I used to wonder where all the writers who have used disabled characters so liberally in their work were doing their research. When I became a wheelchair-user in the late ‘70s, all I knew about being disabled I learned from reading books and watching movies, and that scared the shit out of me. Tiny Tim was long-suffering and angelic and was cured at the end. Quasimodo was a monster who loved in vain and was killed at the end, but it was for the best. Lenny was a child who killed anything soft, and George had to shoot him. Ahab was a bitter amputee and didn’t care how many died in his mad pursuit to avenge himself on a whale. Laura Wingfield had a limp so no man would ever love her.
This imagery fresh in my mind, my own future seemed to hold little promise. I had been in acting school at the time I was injured. As all of the theaters were now inaccessible to me, both behind the stage and in front, and the chances of any director in the world hiring me were remote, I decided I had no choice but to reinvent myself.
I joined the disability rights movement, barely organized in Chicago back then, and quickly came to realize that I was not alone. My surprisingly militant comrades and I addressed ourselves to the issues that seemed most pressing at the time — fighting and winning the right to wheelchair accessible public transportation, the remodeling of sidewalks, schools, stores, theaters and the rest of the world, and protesting the systemic discrimination against us in every aspect of the bureaucracy we had become so dependent upon. My transformation from shamed victim to furiously rebellious crip (we took back the word that had oppressed us and used it in our own proud new vocabulary of defiance) was the foundation of my new identity. Still is.
As the scope of our movement broadened, so did my view of what was possible. I became a writer. If the dominant culture was saturated with backward concepts of who we were, I would answer back with my own collection of disabled characters. None of those people writing books and movies that exploited their disabled characters as “symbols” were disabled themselves. And who were these glamorous stars dying to land that juicy disabled role, to do their best imitations and take home their Oscar? They knew little if anything about the experiences of real disabled people. I knew the world, the jokes, the words, the underground details. I knew all three dimensions, not the tired one dimension they put out there for the public to feed on. I knew the struggles, the brutality of oppression, the love that held us together. I was the real thing, the authentic article. A genuine crip writer, writing about crips.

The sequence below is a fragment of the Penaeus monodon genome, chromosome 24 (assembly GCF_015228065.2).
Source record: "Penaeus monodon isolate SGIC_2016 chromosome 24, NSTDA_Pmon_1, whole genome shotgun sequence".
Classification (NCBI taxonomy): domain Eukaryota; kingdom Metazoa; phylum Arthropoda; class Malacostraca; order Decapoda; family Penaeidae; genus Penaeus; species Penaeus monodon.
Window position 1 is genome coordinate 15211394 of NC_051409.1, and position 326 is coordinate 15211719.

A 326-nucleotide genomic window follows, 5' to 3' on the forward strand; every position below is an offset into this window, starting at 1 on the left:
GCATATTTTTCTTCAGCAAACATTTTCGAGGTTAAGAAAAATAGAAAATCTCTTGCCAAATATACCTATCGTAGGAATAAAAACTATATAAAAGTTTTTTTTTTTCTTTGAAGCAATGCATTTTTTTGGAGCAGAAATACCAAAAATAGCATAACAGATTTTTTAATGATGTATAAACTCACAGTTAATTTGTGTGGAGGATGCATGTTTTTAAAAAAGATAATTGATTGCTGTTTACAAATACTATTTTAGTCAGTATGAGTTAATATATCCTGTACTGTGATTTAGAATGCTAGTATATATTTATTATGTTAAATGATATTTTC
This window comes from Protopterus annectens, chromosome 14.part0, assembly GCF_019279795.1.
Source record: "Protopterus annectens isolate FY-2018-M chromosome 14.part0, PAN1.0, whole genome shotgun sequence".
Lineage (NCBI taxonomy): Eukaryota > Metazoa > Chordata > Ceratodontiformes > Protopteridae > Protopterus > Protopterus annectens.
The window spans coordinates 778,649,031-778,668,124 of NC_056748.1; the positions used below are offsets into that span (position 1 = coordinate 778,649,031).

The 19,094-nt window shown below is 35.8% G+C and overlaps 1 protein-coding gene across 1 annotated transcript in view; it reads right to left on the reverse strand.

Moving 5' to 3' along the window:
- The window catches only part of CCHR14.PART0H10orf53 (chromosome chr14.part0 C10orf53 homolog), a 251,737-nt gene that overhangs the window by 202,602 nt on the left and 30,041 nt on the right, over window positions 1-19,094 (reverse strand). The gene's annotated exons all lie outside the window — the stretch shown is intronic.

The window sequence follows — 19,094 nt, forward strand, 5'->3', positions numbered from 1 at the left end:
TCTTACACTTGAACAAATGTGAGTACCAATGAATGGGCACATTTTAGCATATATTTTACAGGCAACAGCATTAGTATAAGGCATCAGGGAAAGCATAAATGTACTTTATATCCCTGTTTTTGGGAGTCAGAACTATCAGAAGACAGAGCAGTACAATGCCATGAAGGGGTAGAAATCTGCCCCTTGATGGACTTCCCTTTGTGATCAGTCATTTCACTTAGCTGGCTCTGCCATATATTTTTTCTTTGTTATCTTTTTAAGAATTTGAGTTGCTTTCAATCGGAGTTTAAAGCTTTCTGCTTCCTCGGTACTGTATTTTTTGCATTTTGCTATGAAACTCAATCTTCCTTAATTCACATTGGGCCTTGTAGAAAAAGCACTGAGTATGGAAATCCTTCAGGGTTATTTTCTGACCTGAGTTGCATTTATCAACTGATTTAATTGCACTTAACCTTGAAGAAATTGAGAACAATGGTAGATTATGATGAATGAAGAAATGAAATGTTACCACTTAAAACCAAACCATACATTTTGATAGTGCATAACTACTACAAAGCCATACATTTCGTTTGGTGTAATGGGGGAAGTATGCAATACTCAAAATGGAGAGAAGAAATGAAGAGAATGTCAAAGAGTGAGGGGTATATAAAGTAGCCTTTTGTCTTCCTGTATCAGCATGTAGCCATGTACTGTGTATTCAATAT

None of the characters I write about are particularly courageous or angelic or suicidal, bitter for their fate, ashamed to be alive, apt to kill anyone because they have an intellectual or psychiatric disability, or dreaming of being cured or even vaguely concerned with being cured.
I wrote plays. Having been an actress, that’s how I saw and heard my characters. They were all produced, all relatively successful. All but one play. My last play and also my best play. I was sure I would break through the barriers with this one. Like African American writers had to fight for their own authentic voices onstage; that would be me with disabled voices. I got a New York agent! But no matter how close I got, I couldn’t get it produced, and I gave up writing. I think my heart was broken.
But eventually I decided to reinvent myself. Re-reinvent myself. My book is about a bunch of disabled teenagers who live in an institution, and the people who work there. Being trapped in one kind of institution or another is the fate of many of us. The characters in my book are dealing with a place that’s not one of the worst, but abuse and neglect are rampant nonetheless. Some of them are sucked under by the riptide of repression, some of them bob to the surface against all odds, and maybe one or two find a way to fly away.